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Please consider the following scenario.

  • Launch Windows Powershell ISE (64 bit)
  • Create a new PowerShell Tab
  • Create a new PS script which loads a custom assembly by invoking [System.Reflection.Assembly]::LoadFrom

  • Create an instance of an object from your custom assembly by invoking the New-Object command

  • Run the script and verify that an instance of your custom object was created.
  • Close the PowerShell Tab. But, keep PowerShell ISE running. I would have expected PowerShell ISE to have completely unloaded the assembly.

However, the custom assembly is locked until PowerShell ISE is closed down completely.

I am developing a custom .NET library using Visual Studio .NET and PowerShell is a client application of this library. Since closing the Tab does not unlock the assembly, I have to close and re-start Powershell ISE every time I make a change in Visual Studio. This behaviour of PowerShell ISE is drastically slowing down my development time.

Is there a workaround to this issue?

Loading a custom assembly in ISE through reflection

Thanks, Sau

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  • If you load a form you should verify you unload it.
    – Ramhound
    May 19, 2018 at 22:15
  • Hi @Ramhound, Just added a picture to better explain my scenario. I am not sure I understand by "unload". I am not creating a Windows Form. Just a plain C# class. I think the problem would show up even if it were a custom Windows Form because PowerShell has loaded the assembly in its AppDomain. I would have expected PowerShell to unload the AppDomain associated with the PowerShell Tab.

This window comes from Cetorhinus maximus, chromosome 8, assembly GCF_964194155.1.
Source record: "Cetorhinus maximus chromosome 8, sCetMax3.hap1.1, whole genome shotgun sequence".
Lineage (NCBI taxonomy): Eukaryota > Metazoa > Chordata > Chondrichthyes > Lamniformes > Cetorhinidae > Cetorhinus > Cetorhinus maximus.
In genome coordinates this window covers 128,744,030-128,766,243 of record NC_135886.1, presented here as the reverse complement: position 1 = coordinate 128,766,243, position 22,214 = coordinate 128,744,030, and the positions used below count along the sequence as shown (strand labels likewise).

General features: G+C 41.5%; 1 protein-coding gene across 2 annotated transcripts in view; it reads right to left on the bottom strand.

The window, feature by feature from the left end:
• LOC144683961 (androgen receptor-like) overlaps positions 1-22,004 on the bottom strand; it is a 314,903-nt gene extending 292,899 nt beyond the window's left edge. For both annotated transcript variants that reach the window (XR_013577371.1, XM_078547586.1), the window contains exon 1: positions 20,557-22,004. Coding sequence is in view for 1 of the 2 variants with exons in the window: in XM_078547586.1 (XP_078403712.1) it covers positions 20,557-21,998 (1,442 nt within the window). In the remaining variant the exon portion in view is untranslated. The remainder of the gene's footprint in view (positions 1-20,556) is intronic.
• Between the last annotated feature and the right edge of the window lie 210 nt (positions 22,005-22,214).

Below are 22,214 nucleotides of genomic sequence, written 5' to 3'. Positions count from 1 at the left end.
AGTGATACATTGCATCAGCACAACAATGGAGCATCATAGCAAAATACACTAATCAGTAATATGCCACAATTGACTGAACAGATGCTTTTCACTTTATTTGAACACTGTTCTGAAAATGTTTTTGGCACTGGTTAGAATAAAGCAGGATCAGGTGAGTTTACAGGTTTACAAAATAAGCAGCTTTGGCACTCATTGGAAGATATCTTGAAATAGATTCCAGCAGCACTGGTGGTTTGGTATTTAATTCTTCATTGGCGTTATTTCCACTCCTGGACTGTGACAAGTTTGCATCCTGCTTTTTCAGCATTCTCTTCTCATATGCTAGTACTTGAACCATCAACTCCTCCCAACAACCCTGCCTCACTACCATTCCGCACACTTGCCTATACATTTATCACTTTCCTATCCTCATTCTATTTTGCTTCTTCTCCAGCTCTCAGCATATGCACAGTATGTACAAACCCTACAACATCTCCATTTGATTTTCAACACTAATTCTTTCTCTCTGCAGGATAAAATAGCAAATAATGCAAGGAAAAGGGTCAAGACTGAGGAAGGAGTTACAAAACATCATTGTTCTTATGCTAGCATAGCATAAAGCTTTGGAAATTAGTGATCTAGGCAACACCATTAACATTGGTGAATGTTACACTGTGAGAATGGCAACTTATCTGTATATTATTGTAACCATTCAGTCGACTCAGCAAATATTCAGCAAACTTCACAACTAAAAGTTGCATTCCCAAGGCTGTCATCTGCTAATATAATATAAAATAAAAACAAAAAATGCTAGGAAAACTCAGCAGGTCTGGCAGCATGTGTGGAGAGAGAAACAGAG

– Sau001
    May 20, 2018 at 10:46
  • .NET assemblies cannot be unloaded. The only way to unload an assembly is to tear down the entire AppDomain.
    – Daniel B
    May 20, 2018 at 11:14
  • Hi @DanielB, Thanks for commenting. You are absolutely right. Do you know why PowerShell would not tear down the AppDomain when closing a Tab? I reckon this to be a bug. But, I would be surprised that Microsoft is not aware of this issue.
    – Sau001
    May 20, 2018 at 16:41
  • PowerShell does not use AppDomains. You can easily check with Process Explorer, in the .NET Assemblies tab of a process.
    – Daniel B
    May 20, 2018 at 22:19

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